SALT LAKE CITY — The up to three years of federal monitoring of the Utah Transit Authority required under its nonprosecution agreement signed this week with the U.S. Attorney's Office is "unprecedented," a state official said Thursday.
"I've been here for 40 years and we saw this happen one other time, years ago," Legislative Auditor General John Schaff said, referring to court-ordered scrutiny of the state's child welfare system for more than a decade ending in 2007.
But Schaff said in this instance, UTA agreed to the federal oversight mandated in the agreement, which spells out that by complying and cooperating with the investigation into transit and development projects, the agency won't be prosecuted.
"That is unprecedented," the legislative auditor said. "I'd say that's quite unusual."
Sen. Wayne Harper, R-Taylorsville, also called the federal monitoring unusual. Harper has looked at ways to restructure the UTA board after a 2014 legislative audit identified financial and ethical issues at the agency.
"It's really getting into stuff that normally should be within a state or local jurisdiction purview. They obviously felt there was a need to do it. I don't understand it," Harper said. "It does give us pause."
UTA general counsel Jayme Blakesley said the agency welcomes having a federal monitor, who must be mutually agreed upon by both UTA and the U.S. Attorney's Office for Utah within 30 days.
He said UTA is "excited to have it underway because it's one thing for us to say we have reforms in place and we're complying, and it's another thing to have an independent, third party come in and review and be able to say the same thing."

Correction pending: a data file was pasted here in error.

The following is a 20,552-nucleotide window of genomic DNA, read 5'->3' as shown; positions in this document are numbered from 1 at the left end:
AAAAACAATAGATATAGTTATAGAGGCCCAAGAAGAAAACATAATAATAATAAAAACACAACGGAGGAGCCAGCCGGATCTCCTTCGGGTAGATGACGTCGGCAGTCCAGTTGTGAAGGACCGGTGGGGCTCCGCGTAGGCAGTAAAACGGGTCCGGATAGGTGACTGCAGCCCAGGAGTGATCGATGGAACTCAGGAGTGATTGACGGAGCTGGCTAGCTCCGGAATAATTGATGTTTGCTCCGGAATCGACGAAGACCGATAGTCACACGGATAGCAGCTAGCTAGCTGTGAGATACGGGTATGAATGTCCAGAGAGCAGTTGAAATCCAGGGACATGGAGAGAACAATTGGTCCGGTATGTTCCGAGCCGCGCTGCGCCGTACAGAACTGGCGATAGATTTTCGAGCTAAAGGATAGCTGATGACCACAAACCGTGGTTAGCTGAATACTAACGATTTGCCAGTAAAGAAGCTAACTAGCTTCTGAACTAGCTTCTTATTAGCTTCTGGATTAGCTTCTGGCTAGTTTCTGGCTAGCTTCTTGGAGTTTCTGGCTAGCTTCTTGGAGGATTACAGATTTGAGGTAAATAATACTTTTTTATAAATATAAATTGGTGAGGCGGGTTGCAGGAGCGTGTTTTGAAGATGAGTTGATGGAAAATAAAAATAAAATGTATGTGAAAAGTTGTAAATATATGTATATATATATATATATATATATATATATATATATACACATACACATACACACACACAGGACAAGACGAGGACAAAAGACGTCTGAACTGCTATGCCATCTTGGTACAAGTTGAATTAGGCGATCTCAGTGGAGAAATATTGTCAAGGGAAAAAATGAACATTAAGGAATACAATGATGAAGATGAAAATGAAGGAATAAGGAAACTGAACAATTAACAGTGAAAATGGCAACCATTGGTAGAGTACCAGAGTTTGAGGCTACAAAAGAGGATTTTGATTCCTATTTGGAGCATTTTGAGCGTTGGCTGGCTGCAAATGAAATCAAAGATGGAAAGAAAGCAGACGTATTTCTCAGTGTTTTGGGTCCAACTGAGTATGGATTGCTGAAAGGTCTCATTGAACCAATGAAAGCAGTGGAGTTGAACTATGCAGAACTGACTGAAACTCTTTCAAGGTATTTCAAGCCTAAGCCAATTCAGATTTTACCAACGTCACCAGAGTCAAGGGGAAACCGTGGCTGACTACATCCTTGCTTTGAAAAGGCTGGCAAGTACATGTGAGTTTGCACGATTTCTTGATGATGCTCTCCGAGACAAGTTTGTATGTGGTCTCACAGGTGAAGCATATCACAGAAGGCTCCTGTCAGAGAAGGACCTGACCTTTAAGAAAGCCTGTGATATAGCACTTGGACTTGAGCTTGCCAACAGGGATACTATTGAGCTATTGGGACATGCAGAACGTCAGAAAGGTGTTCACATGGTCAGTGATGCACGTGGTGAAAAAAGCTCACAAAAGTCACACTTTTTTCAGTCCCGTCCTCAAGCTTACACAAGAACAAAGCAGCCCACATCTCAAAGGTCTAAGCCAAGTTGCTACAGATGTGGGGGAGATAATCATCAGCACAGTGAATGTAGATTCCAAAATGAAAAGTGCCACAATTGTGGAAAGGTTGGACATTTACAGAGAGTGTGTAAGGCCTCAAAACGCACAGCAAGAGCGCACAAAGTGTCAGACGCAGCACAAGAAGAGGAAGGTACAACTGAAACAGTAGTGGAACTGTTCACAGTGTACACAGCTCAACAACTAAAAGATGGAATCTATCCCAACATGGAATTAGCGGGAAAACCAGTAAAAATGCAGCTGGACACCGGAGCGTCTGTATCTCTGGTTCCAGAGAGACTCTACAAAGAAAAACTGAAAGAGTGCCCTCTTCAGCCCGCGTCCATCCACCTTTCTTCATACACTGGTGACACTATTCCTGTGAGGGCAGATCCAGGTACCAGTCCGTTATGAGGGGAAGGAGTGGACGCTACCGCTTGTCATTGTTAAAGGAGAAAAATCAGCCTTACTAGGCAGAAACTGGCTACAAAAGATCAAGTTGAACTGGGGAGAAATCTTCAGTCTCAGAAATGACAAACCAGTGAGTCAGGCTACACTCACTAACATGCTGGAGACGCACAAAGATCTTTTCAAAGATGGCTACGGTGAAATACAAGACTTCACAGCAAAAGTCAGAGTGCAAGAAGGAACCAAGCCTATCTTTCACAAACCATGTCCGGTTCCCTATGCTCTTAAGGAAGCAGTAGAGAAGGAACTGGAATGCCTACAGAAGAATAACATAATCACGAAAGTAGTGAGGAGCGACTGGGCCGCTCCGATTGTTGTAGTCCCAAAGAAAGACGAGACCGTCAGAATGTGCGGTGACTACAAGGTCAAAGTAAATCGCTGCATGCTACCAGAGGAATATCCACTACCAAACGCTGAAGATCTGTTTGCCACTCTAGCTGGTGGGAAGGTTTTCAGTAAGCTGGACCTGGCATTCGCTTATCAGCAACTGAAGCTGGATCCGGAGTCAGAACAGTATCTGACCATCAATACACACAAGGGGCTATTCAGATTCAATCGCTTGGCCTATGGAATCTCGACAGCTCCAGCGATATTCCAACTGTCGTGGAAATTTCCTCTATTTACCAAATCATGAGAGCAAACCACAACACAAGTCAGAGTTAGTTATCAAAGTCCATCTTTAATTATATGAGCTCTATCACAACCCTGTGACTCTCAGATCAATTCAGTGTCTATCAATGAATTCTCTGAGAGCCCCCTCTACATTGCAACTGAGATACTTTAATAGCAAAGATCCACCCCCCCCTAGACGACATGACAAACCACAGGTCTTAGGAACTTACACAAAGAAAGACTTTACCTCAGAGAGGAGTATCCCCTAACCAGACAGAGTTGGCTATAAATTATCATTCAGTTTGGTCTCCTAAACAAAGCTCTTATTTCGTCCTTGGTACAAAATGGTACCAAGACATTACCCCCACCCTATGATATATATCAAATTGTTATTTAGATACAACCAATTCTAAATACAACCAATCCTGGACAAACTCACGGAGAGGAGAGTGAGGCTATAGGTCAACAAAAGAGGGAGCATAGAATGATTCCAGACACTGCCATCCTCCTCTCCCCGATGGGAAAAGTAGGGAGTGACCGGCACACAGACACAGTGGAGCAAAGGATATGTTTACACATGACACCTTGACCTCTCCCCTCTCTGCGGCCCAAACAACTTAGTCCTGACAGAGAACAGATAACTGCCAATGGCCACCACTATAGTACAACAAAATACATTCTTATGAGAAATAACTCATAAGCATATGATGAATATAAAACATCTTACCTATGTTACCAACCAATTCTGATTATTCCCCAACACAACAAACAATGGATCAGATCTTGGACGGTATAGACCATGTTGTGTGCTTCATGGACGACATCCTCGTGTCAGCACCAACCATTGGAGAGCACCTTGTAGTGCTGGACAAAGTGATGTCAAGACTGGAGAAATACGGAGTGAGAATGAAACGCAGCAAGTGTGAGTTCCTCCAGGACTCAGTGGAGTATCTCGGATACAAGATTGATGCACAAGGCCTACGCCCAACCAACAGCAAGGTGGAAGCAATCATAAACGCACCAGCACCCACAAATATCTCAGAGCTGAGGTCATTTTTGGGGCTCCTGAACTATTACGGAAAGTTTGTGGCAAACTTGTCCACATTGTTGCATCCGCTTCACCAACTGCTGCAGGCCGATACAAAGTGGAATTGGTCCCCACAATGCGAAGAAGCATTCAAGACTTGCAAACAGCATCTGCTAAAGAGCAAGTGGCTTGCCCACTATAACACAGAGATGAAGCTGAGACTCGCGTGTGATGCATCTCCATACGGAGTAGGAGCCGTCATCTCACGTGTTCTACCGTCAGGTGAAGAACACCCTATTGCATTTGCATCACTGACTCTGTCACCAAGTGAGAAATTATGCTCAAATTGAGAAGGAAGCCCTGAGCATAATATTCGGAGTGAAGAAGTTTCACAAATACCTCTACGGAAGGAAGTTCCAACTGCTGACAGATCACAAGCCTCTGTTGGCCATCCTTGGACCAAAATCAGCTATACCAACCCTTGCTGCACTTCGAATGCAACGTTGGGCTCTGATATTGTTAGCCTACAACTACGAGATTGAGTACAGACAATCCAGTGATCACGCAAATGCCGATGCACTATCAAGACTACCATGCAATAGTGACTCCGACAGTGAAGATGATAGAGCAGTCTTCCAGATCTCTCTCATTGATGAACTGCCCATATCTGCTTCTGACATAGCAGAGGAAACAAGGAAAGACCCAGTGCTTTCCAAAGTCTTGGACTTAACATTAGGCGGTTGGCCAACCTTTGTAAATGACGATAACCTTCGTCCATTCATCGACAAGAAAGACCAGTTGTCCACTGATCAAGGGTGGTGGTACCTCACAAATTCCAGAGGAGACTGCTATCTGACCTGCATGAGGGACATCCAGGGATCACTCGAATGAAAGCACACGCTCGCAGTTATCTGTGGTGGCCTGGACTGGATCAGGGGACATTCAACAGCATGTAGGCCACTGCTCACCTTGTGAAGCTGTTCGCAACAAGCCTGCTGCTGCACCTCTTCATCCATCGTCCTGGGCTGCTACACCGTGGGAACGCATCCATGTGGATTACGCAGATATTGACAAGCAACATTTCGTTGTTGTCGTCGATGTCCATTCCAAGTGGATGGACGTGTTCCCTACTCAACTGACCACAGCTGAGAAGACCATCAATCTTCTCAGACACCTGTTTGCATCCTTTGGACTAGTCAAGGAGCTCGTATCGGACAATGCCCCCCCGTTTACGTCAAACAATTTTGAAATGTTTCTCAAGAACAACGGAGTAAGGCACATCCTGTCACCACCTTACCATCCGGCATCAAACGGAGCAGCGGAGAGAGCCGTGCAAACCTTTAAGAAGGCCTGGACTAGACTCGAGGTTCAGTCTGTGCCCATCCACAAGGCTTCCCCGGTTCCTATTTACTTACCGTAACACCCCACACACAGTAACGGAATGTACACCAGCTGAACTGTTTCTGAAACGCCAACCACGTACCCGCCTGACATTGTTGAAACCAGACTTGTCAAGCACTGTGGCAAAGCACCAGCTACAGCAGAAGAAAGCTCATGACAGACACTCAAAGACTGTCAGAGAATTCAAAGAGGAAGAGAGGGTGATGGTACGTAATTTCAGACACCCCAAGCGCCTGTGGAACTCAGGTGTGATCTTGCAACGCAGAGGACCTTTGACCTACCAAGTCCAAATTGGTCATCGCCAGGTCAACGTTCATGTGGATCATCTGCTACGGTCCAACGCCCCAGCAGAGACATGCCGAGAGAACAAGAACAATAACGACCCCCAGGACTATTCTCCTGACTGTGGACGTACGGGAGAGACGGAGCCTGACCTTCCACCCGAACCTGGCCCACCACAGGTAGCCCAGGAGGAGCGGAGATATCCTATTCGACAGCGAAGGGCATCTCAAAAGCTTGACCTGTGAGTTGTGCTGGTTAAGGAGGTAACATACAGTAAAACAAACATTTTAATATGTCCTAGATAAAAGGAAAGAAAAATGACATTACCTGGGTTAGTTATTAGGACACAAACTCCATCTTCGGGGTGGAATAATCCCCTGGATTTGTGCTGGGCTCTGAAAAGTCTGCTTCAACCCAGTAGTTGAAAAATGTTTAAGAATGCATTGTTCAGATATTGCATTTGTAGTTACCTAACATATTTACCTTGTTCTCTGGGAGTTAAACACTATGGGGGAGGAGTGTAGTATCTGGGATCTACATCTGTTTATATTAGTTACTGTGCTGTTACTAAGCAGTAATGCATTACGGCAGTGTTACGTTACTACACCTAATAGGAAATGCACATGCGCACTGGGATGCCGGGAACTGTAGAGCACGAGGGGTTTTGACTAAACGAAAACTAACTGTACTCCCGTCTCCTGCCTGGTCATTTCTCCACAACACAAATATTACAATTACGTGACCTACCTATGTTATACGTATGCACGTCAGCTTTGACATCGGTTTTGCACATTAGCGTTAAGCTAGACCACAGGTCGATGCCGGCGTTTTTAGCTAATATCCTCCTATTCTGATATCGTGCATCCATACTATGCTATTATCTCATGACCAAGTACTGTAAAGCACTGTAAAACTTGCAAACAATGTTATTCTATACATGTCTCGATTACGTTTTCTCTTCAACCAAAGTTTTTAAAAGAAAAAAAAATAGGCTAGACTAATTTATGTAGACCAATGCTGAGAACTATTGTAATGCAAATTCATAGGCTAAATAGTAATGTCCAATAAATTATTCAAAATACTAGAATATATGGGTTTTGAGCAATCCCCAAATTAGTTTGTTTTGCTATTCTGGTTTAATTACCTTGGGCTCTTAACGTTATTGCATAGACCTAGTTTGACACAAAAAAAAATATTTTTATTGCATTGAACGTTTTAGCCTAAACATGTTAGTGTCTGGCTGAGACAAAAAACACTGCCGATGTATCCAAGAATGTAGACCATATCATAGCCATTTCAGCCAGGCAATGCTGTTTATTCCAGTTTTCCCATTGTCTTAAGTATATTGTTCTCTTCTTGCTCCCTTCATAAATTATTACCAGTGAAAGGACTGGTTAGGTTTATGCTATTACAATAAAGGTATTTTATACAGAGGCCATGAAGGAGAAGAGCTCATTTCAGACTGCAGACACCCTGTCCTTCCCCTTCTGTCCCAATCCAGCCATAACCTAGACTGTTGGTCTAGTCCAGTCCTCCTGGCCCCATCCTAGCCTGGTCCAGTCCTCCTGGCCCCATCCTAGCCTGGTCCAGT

The price tag for hiring the monitor and any needed staff will be picked up by UTA, according to the agreement. Blakesley said there is no estimate yet of how much that will cost.
Harper said he expects federal monitoring will help give lawmakers serving on an interim transportation governance task force "clarity" about UTA's reforms as they ready recommendations due in December.
The task force, charged with examining how all transportation-related entities are overseen, will consider whether the quasi-government UTA should be brought under state control, Harper said.
"We need to look at everything as we go through the discussions," Harper said, including whether there should be an umbrella organization over all transportation entities.
UTA's federal supervision needs to be considered in context, Blakesley said, noting "a lot of the actions and things that were of most concern at UTA occurred between 2008 and 2014," and since then, changes have been made.
"I think if you had come in at that time and asked, is a monitor necessary to ensure compliance, perhaps the answer would be yes," he said, but now, the monitor is there "more as a check and balance."
The agreement was announced Tuesday and a day later, criminal charges were filed against former UTA board member Terry Diehl for allegedly misrepresenting in bankruptcy court more than $1 million from a Draper FrontRunner station project.
An initial court appearance for Diehl, a high-profile real estate developer in the state who resigned from the UTA board in 2011 over controversy surrounding the project, has been set for 2 p.m. on May 11.
His attorney, Peter Stirba, issued a statement Thursday saying Diehl's case is a serious one "that will be intensely litigated. The only appropriate comments about this case should be made in a courtroom."
Melodie Rydalch, spokeswoman for U.S. Attorney for Utah John Huber, said there may be more to come from the ongoing investigation. UTA is turning over thousands of documents to investigators as a result of the agreement.
"The case is still under investigation, and as John said at the press conference Tuesday, this is not the end of the story," Rydalch said.
Contributing: Dennis Romboy